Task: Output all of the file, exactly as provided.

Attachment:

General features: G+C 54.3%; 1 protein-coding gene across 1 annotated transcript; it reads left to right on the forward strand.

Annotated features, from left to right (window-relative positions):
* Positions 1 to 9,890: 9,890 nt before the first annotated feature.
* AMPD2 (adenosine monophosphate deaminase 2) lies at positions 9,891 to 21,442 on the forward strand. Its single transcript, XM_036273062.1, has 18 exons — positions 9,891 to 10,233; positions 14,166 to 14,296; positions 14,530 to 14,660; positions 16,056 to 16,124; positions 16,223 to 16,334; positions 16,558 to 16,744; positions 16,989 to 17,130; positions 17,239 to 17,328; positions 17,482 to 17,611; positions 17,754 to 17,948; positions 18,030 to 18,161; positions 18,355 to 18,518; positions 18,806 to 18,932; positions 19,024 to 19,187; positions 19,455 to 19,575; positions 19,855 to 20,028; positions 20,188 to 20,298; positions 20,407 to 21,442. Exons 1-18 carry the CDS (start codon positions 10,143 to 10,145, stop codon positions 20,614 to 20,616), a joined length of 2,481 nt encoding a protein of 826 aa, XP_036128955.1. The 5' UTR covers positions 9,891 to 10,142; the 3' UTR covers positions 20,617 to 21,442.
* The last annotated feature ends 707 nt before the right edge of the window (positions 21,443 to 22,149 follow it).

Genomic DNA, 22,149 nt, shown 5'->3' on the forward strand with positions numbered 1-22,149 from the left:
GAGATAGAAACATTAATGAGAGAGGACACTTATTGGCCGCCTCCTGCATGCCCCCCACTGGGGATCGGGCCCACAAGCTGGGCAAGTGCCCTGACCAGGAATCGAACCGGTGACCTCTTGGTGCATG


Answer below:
General features: G+C 54.3%; 1 protein-coding gene across 1 annotated transcript; it reads left to right on the forward strand.

Annotated features, from left to right (window-relative positions):
* Positions 1 to 9,890: 9,890 nt before the first annotated feature.
* AMPD2 (adenosine monophosphate deaminase 2) lies at positions 9,891 to 21,442 on the forward strand. Its single transcript, XM_036273062.1, has 18 exons — positions 9,891 to 10,233; positions 14,166 to 14,296; positions 14,530 to 14,660; positions 16,056 to 16,124; positions 16,223 to 16,334; positions 16,558 to 16,744; positions 16,989 to 17,130; positions 17,239 to 17,328; positions 17,482 to 17,611; positions 17,754 to 17,948; positions 18,030 to 18,161; positions 18,355 to 18,518; positions 18,806 to 18,932; positions 19,024 to 19,187; positions 19,455 to 19,575; positions 19,855 to 20,028; positions 20,188 to 20,298; positions 20,407 to 21,442. Exons 1-18 carry the CDS (start codon positions 10,143 to 10,145, stop codon positions 20,614 to 20,616), a joined length of 2,481 nt encoding a protein of 826 aa, XP_036128955.1. The 5' UTR covers positions 9,891 to 10,142; the 3' UTR covers positions 20,617 to 21,442.
* The last annotated feature ends 707 nt before the right edge of the window (positions 21,443 to 22,149 follow it).

Genomic DNA, 22,149 nt, shown 5'->3' on the forward strand with positions numbered 1-22,149 from the left:
GAGATAGAAACATTAATGAGAGAGGACACTTATTGGCCGCCTCCTGCATGCCCCCCACTGGGGATCGGGCCCACAAGCTGGGCAAGTGCCCTGACCAGGAATCGAACCGGTGACCTCTTGGTGCATG